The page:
Sutherland said the initiative could well provide industry with a much richer and more valuable set of threat information than has ever been available to date.
“It is essential that we continue to improve the ways in which government and industry work together and we welcome this bold step by GCHQ to improve the quality of threat intelligence that the private sector has access to – it will help to protect consumers, businesses and the economy as a whole,” he said.
Lobban also used the closing keynote to highlight the contributions that GCHQ is making to support the UK’s digital economy.
This included GCHQ’s role in the recent international action to disrupt the criminal infrastructure supporting the GameOver Zeus Trojan and Cryptolocker ransomware.
“GCHQ’s part in all this included analysis of the malware characteristics, complementary to industry’s own analysis,” said Lobban.
“Our technical experts used this to build a detailed understanding of the threat posed, then worked with National Crime Agency (NCA) to develop the best mitigation plan,” he said.
GCHQ also provided near real-time technical advice to both NCA and US counterparts as the operation advanced, as well as intelligence on the criminals behind the malware threat.
Lobban said GCHQ also supported colleagues in government to protect online government services where “eye-watering amounts of money” will be handled.
“This work saves the UK taxpayer many hundreds of millions of pounds every year as well as protecting our businesses and citizens,” he said.
In an oblique reference to the revelations of GCHQ’s internet surveillance programme by NSA whistleblower Edward Snowden, Lobban said that while GCHQ has some world-class intellectual property, “even in these revelatory times we really do need major parts of that to remain secret.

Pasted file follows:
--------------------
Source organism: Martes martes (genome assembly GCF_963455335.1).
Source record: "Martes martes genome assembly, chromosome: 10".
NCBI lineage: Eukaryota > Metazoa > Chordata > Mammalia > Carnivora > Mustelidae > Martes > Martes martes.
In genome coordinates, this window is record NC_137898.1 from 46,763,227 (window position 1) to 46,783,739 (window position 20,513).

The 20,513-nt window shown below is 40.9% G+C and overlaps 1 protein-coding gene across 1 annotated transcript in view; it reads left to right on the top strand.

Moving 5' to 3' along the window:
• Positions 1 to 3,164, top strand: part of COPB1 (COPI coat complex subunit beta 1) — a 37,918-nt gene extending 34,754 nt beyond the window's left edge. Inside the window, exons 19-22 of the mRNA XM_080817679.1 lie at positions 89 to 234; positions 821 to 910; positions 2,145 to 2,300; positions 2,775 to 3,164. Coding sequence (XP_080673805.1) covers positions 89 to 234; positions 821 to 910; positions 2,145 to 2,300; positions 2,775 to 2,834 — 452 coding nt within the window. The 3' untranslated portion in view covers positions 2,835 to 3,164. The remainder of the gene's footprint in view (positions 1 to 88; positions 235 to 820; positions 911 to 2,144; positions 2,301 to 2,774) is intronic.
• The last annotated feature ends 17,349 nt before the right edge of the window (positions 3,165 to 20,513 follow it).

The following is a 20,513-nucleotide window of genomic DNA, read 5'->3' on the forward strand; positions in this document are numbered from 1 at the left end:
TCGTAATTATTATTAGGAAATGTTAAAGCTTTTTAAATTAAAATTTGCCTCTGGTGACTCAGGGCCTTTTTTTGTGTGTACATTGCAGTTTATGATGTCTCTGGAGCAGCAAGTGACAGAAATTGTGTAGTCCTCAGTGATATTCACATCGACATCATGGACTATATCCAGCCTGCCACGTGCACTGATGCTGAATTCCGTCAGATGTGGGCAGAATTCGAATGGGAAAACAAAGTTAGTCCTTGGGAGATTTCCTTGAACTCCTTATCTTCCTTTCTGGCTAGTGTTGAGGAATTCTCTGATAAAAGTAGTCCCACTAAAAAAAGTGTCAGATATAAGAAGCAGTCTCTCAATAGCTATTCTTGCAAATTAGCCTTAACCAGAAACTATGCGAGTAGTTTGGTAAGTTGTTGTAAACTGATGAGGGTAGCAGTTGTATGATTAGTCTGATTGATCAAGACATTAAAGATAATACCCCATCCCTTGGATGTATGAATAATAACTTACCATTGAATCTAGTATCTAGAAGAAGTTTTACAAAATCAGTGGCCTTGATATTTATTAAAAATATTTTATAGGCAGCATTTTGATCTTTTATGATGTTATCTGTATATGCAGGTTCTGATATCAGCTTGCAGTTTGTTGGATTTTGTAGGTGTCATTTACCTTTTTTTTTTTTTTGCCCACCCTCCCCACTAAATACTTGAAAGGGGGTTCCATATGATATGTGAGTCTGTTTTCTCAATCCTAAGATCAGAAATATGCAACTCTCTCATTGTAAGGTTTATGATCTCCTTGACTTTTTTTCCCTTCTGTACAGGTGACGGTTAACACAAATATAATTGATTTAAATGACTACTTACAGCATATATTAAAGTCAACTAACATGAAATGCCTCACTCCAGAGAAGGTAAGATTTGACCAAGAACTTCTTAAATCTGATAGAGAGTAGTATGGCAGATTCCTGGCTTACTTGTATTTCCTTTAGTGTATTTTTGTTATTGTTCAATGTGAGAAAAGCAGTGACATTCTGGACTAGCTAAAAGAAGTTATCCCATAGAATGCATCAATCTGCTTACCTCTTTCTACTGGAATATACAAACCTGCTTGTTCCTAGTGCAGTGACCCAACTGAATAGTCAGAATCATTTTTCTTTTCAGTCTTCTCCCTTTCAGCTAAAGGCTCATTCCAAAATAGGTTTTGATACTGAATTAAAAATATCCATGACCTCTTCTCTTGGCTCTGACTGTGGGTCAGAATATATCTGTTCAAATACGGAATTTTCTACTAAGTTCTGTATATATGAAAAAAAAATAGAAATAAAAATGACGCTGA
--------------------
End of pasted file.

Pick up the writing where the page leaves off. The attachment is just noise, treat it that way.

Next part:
“But we are working to share where we can, including contributing it to the open-source community to encourage further development,” he said.
Lobban said GCHQ has worked hard to express some of its key challenges in unclassified form to enable its experts to engage with academia and industry on a greater scale.
“We made contact with hundreds of companies, mostly SMEs and ended up sponsoring a few dozen ‘seedcorn’ tasks to take an initial idea through to a proof of concept,” he said.
In another reference to criticism of GCHQ following the Snowden revelations, Lobban said that “despite the best efforts of some of the media”, the agency’s reputation is helping UK industry.
“Allies around the world want to talk to us about cyber security and they want to do business with companies that we can vouch for.
“Other international companies are investing in UK facilities specifically to gain access to UK expertise,” he said.
Lobban concluded by saying GCHQ has a strong role to play in supporting the UK digital economy in helping citizens be safer on-line, investing in the UK’s future capability and supporting UK industry.